Weather Changes Suddenly in the Mountains: When Hiking with Children Be Prepared

The Alpine Visitors’ Center at
Rocky Mountain National Park
Here we are in the winter season, and as the children say their nightly prayers, they slip in a prayer for snow.  As an added plea, they stick a piece of silverware under their pillows before they go to sleep, to help them dream about snow. 
And all we get is rain.  I still don’t understand the concept of placing spoons under your pillow at night for snow, but the children assure me that their friends do it, too.  At least when I run out of spoons, I know where to find them.  Funny what children pray for sometimes. 
However, when we listen to our children’s prayers at night while camping, we hear a prayer for dry weather and add one of our own.  Rain can make for damp campers.  And damp forests.  And damp mountains.  And damp…well, you get the idea.  And the children are fine with all that, most of the time.  What they can’t understand is when the campground pool is closed because of a rain storm.
            “We’re wet anyway,” my seven-year-old would complain.  “Why can’t we play in the pool?”
            It’s all about the severity of the rainstorm and if there’s thunder.  No one should be in the pool or a large body of water during a thunderstorm. 
            You should also not be on top of bald rock during a lightning storm. 
When we visited the tundra at Rocky Mountain National Park, the park ranger opened his daily talks with, “Make sure you’re off the tundra by 3 p.m. because thunderstorms seem to hit precisely at 3.”
            Interesting, we thought.  We wanted to see it.
            We hiked on marked trails only, always a good idea when hiking with children.  We hiked in the morning and early afternoon, hiking from the visitors’ center at a lower elevation, up onto the tundra, but made sure we were back at the visitor’s center by 3. 
As a family who didn’t watch a clock when we camped and hiked, we still knew the hour was approaching 3 p.m.  It was like watching a movie.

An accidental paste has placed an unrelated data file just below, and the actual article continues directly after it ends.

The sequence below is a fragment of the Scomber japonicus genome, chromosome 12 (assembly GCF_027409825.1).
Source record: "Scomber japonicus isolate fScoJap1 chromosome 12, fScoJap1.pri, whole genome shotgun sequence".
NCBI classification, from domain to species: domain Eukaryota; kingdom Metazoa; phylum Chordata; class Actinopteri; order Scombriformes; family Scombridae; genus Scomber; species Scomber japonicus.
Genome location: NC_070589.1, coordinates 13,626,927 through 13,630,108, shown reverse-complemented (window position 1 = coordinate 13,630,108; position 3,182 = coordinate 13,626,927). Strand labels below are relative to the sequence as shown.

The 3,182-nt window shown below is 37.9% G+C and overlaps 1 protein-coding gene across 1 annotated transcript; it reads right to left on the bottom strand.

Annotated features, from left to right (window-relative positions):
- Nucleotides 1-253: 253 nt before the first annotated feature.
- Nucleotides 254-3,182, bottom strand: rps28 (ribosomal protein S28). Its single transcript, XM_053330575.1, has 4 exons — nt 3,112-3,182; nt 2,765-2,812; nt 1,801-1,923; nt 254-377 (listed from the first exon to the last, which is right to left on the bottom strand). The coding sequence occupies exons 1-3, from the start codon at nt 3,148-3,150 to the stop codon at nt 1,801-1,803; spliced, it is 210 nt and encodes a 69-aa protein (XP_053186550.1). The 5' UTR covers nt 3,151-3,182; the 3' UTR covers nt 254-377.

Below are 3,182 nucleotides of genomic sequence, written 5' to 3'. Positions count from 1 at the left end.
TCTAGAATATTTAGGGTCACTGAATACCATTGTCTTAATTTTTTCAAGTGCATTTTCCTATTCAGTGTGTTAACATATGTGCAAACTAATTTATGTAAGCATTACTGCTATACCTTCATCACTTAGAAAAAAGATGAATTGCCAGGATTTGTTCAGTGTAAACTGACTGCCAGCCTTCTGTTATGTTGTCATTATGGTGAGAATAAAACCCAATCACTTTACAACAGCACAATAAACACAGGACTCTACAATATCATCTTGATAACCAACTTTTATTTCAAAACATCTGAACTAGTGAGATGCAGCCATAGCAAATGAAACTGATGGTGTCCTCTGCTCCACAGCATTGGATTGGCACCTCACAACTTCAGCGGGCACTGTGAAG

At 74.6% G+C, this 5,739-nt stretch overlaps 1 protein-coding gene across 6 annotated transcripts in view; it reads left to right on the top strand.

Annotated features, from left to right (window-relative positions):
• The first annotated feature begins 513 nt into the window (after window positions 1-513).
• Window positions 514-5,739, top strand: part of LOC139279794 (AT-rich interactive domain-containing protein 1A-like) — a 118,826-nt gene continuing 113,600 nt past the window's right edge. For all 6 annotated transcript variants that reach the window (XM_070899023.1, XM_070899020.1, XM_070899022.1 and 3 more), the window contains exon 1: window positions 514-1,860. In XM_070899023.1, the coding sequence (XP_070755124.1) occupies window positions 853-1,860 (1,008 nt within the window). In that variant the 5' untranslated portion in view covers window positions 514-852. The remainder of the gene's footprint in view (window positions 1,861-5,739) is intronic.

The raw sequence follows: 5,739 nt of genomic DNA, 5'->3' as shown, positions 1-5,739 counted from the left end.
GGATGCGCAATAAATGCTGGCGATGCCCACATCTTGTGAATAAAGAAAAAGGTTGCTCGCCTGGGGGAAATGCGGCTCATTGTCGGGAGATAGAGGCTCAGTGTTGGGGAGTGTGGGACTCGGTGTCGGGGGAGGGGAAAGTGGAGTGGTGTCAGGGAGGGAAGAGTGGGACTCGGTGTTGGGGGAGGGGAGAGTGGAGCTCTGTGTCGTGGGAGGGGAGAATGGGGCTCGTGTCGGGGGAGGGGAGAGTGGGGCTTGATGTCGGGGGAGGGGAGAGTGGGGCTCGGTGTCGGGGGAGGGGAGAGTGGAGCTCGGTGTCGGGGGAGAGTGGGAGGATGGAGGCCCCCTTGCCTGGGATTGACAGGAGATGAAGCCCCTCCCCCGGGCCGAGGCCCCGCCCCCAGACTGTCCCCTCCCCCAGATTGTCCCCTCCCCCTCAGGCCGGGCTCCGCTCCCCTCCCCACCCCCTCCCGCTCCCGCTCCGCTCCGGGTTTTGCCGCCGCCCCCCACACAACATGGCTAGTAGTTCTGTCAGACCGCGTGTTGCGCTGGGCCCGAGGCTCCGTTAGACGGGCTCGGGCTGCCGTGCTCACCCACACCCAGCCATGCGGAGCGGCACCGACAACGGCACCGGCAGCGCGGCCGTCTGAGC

The sky blackened.  The wind howled.  We needed to be inside the visitors’ center by this time as hail mixed with rain began pelting anything in sight. 
Suddenly, the sky lit brilliantly in craggy, jolting lines. 
The children oooed and ahhed from the safety of the plate-glass windows at the Visitors’ Center at Rocky Mountain National Park. 
And then as fast as the storm came up, it stopped.
We waited a little longer, and then ventured out upon the tundra.  The air smelled earthy and fresh.  Lichen, clinging to its gritty gray host, popped in brilliant patches of rust and yellow green.  We shivered as the temperature had dropped.  Hence the reason you should wear layers when hiking.  Quilted raincoats or windbreakers come in handy, whether you tie them around your waist when not in use or shove them into a daypack.    
Another tip to think about is whenever shoes are wet after a hike, store them outside the trailer when at the campground or in the back of your vehicle when driving to save everyone from asking who brought the skunk along.  Never store wet shoes in a closed-down camper.  The entire little vacation home will need to be dipped in febreze if you do.

I hope your 2015 will be dipped in laughter and memories.  Happy New Year!

6 thoughts on “Weather Changes Suddenly in the Mountains: When Hiking with Children Be Prepared”

  1. That is amazing how the storm happened so suddenly and then left just as fast. That reminds me of Florida weather.

    As for the stinky shoes. If I notice one of my students has, for some reason unbeknownst to me, taken off their shoes, I always say, "I was wondering what that smell was." They just laugh and say, "Mrs. Mader" in their whining voice. It always cracks me up. I can only imagine the smell if they were locked in a small, closed trailer.

    Your stories always have me imagining. Thanks for the laughs! Happy New Year as well!

  2. Thank you for visiting my Camping with Kids blog, Michelle. It is always best to visit the park ranger station or any authority that knows the area when camping and hiking with the family. And, as you seem to know being a teacher of young students, humor can help young people as well as adults remember important things. Happy memories in 2015!

  3. Thank you for visiting my Camping with Kids blog, Bill. My children told me they heard about the spoon/snow theory from classmates. The only problem arose when there were no more spoons to eat with. Leave it to my five children to think that more spoons under the pillow meant more snow on the ground.

    My family and I definitely agree with you, Bill. We would much rather hike in pleasant weather; however, vacationing all over the country, we need to remain positive and take what we get. May you have dry hiking days in 2015!


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